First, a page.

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Eric Jerome Dickey, best-selling novelist, dies at 59
Vivid female characters became a hallmark of his career, which will encompass 29 novels when “The Son of Mr. Suleman” is published in April.

by Neil Genzlinger



NEW YORK (NYT NEWS SERVICE).- Eric Jerome Dickey, who mixed saucy, sexy and savvy into a formula that regularly landed his novels on bestseller lists and made him one of the most successful Black authors of the past quarter-century, died Sunday in Los Angeles. He was 59.

His publisher, Dutton, an imprint of Penguin Random House, said the cause was cancer. Dickey lived in Los Angeles.

After experimenting with careers as a software developer and a stand-up comic, Dickey drew considerable attention in 1996 with his first novel, “Sister, Sister,” the intertwined stories of three Black women told from each character’s point of view.

“Fresh, in-your-face and always outrageous,” Jane Henderson wrote in The St. Louis Post Dispatch, “‘Sister, Sister’ depicts a hard-edged reality in which women sometimes have their dreams shattered, yet never stop embracing tomorrow.”

The voices were so strong that many readers were surprised to find a man’s name on the cover.

“Everyone’s come out to the book signings; I think they just come to see if it’s really a guy that wrote the book,” Dickey told CNN in 1997.

Vivid female characters became a hallmark of his career, which will encompass 29 novels when “The Son of Mr. Suleman” is published in April.

“I actually get inside their heads and develop them from the inside out,” he said. “I read a lot of female magazines, anything from Cosmo to Essence. I watch my friends, female friends. I watch my girlfriends, the little bitty things they do. I listen to things they say, and a lot of times I read between the lines.”

The characters he created, especially the women, tended to have inner strength and a deadpan sense of humor.

“I thought I’d found my knight in shining armor,” a woman named Frankie says in “Naughtier Than Nice” (2015), describing a failed relationship, “but he was just another liar wrapped in aluminum foil.”

There was no lack of sex in Dickey’s stories. That same character, recalling a better time in the love affair gone wrong, mentions sneaking away from walking tours of Italy and the Vatican for quickies.

“Having an orgasm, then looking up and seeing incredible frescoes by Michelangelo was like being in God’s living room,” she says.

Dickey’s novels had a particularly strong following among young and middle-aged Black women, although his appeal extended to many demographics.




“I have a wide range of readers, from as young as 15 years up to 80 years old,” he told The Michigan Chronicle in 1999. “I remember meeting an elderly woman at a book signing, and she told me that my love scenes in one of my novels were so steamy that she had to put the book down. But she then quickly picked up the book again and proceeded to read on.”

Last year, writing in The Philadelphia Tribune about Dickey’s most recent novel at the time, “The Business of Lovers,” a story about two brothers and the women they are involved with, critic Terri Schlichenmeyer summed up his talent.

“These days, there are three things you can count on for sure,” she wrote. “The sun will rise tomorrow. It’ll rain somewhere in the world. And author Eric Jerome Dickey will tell a good story.”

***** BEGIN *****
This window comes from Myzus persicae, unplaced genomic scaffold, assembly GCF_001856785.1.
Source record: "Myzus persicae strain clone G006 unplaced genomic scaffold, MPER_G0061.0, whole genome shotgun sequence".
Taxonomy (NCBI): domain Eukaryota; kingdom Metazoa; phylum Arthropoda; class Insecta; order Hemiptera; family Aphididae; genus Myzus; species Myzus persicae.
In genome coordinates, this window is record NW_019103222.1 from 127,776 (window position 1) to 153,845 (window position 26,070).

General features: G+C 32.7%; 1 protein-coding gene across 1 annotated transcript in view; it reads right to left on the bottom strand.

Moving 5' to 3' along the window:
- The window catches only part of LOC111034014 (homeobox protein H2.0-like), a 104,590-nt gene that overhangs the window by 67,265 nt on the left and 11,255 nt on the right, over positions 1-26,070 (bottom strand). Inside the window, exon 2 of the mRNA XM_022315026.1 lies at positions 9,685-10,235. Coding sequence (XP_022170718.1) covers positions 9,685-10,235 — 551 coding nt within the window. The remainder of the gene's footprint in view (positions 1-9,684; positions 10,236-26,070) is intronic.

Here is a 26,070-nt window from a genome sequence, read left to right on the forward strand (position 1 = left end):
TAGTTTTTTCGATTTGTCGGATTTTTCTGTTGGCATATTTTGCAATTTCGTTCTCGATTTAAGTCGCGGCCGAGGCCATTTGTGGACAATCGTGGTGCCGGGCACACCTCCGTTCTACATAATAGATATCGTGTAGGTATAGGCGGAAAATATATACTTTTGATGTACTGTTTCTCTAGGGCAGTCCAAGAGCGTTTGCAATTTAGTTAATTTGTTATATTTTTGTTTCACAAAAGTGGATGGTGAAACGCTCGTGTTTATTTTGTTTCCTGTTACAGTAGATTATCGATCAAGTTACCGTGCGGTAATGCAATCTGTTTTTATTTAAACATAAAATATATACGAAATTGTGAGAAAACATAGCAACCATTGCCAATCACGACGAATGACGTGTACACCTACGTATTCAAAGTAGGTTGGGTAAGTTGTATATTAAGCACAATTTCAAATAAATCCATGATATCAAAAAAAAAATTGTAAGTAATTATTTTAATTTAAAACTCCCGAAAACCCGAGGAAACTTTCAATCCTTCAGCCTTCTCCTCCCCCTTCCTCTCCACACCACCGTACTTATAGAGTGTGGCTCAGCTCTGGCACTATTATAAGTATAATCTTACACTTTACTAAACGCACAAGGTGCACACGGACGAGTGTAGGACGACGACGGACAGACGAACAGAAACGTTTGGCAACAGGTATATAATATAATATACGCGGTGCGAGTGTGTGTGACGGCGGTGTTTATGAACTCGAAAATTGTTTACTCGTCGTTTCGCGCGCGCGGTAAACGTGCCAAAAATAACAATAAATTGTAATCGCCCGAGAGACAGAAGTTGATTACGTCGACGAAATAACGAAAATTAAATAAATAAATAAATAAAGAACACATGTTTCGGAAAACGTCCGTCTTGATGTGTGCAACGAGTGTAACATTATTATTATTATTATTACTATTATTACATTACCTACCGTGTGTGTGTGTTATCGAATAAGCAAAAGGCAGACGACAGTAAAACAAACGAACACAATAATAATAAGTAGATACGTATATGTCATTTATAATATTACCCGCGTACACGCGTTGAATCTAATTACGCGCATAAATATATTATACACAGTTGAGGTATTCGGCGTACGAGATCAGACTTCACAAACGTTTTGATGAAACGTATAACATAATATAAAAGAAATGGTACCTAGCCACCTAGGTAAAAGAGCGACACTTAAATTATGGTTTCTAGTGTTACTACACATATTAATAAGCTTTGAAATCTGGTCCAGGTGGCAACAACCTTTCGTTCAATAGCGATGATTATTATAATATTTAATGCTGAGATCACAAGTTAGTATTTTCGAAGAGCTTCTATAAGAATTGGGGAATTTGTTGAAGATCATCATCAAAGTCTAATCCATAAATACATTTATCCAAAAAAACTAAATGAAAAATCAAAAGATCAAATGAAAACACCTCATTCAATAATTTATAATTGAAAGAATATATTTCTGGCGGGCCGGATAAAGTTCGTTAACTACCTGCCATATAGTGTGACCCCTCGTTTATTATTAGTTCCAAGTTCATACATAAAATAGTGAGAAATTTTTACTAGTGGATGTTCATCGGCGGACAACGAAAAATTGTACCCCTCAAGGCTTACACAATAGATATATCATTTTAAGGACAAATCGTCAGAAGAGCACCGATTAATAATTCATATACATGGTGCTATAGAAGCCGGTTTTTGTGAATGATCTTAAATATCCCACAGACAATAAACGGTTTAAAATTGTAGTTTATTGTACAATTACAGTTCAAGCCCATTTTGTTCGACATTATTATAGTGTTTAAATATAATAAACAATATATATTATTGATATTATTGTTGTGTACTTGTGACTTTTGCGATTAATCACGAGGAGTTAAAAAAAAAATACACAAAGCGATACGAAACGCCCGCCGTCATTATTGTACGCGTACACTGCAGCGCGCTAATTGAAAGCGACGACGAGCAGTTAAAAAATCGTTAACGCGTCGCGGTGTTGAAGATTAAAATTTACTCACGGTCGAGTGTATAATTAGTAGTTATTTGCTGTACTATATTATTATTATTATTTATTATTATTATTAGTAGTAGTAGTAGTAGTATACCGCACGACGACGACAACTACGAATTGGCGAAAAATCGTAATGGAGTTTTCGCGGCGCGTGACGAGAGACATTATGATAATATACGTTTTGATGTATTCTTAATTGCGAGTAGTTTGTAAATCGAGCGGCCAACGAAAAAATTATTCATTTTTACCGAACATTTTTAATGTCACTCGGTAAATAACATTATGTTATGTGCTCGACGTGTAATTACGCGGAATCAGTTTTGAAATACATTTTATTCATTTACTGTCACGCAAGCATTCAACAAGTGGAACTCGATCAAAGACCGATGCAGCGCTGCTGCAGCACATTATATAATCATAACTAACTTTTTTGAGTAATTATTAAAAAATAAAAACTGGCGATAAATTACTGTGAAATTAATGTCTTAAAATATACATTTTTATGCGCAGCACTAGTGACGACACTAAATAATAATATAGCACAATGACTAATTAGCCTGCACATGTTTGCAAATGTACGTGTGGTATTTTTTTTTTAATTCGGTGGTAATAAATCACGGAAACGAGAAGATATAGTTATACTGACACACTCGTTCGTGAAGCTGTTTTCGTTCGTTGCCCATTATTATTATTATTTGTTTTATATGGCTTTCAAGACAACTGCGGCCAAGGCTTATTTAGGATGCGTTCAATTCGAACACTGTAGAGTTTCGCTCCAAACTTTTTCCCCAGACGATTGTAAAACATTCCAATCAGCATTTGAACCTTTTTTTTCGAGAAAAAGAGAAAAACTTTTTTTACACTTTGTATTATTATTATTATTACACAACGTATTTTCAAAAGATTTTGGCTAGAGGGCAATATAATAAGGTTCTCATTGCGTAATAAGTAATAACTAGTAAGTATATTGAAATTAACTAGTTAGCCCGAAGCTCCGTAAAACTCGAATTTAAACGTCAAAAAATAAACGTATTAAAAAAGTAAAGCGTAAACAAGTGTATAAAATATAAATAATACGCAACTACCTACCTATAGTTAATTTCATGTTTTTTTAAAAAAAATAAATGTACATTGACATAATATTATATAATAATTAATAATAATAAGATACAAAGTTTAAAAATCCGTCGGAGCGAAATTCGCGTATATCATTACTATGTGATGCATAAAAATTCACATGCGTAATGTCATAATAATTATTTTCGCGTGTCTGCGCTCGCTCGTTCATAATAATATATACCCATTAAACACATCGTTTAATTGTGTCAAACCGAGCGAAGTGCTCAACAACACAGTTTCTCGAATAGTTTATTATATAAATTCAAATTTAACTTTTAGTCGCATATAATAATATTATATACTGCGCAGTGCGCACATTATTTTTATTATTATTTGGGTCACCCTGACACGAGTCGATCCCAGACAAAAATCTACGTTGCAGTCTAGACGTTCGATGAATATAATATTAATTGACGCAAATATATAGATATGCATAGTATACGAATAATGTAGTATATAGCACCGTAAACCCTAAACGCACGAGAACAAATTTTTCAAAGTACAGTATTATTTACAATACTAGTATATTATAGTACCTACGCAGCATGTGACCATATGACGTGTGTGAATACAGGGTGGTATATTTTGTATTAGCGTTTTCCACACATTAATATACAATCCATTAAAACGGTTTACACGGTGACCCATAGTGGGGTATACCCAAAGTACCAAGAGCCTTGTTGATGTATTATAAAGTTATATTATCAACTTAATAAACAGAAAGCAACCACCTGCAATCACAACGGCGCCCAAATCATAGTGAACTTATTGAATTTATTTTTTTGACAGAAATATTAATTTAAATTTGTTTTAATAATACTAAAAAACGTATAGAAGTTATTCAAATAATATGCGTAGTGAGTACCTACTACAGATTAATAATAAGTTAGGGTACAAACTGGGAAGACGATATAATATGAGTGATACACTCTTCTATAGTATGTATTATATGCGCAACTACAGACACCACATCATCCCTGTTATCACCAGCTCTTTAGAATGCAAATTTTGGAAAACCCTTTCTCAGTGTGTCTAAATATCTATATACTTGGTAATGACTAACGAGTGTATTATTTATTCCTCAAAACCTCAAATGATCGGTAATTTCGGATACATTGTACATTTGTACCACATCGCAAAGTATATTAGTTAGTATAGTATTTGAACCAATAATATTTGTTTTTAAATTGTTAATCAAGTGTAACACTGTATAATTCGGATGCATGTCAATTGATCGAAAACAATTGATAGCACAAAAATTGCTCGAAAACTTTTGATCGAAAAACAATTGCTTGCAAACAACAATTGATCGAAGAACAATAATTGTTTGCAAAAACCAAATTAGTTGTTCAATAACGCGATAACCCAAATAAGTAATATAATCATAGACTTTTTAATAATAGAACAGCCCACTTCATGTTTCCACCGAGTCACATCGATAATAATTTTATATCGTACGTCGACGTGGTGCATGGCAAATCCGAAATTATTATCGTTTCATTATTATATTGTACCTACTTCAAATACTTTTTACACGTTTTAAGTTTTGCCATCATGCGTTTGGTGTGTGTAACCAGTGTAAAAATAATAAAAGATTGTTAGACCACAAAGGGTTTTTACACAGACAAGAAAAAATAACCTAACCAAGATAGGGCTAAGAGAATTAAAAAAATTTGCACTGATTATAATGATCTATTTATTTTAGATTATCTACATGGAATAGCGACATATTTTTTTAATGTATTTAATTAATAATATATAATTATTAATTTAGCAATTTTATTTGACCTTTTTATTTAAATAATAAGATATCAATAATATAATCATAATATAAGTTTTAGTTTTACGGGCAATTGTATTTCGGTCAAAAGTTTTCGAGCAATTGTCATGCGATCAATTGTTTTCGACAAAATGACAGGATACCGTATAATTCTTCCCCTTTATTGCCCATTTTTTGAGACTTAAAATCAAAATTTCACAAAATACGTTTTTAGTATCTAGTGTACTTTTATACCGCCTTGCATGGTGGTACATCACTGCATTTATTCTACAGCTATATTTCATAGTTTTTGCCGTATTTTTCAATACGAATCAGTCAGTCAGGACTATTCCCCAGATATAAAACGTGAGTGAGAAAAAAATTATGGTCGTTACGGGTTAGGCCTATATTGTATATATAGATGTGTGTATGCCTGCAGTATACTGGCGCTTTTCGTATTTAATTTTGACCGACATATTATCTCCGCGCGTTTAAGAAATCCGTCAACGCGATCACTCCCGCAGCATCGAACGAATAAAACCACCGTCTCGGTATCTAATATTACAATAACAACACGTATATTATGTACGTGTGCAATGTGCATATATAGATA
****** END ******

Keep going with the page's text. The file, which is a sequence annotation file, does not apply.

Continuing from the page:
Dickey was born July 7, 1961, in Memphis, Tennessee, and graduated from Carver High School there. After receiving a degree in computer programming at Memphis State University (now the University of Memphis) in 1983, he moved to Los Angeles to work as a software developer in the aerospace industry.

On the side, though, he looked for opportunities to indulge his creative ambitions, dabbling in acting and stand-up comedy and taking classes in creative writing. “Sister, Sister,” he said, was an expanded version of a short story he wrote for one such class. In a 1999 interview with The Commercial Appeal of Memphis, he described the unexpected evolution from short-story writer to novelist.

“I thought I was writing a short story, and it kept going,” he said. “I mean, if I had 25 pages with a beginning, a middle and an end, I thought that was long. You have these characters, and you say, ‘What if, what if, what if,’ and the thing starts to grow, and it grew to 300 pages, and I was sitting there looking at it thinking, ‘Man, this is a book.’”

Dickey’s novels often focused on relationships, romantic and otherwise, among young Black professionals, although his plots could be wide-ranging. His 2014 book, “A Wanted Woman,” was a thriller about a female assassin. It won an Image Award from the NAACP for outstanding work of fiction, and four of his other books were nominated for Image Awards.

Dickey’s survivors include four daughters.

Dickey wrote prolifically, averaging more than a novel a year. In 2006 he took a brief hiatus to write a six-issue comic book series for Marvel featuring the characters Storm and Black Panther. The request from Marvel came as a surprise.

“To me it was like getting a call from the president,” he told The Houston Chronicle. “I grew up on comics. I didn’t even know that I was on their radar.

“It was really kind of intimidating,” he added. “You’re thinking, Stan Lee and Gil Kane and the cats that I grew up with just admiring their work — this is the same company. And they are calling me, and it’s not a sales call for a subscription?”

His penchant for steamy sex scenes in his novels was well established, but, he said, the comic book assignment would not tap that particular skill.

“What I love about comics is that you still have that modesty,” he said. “You still fade to black.”

© 2021 The New York Times Company










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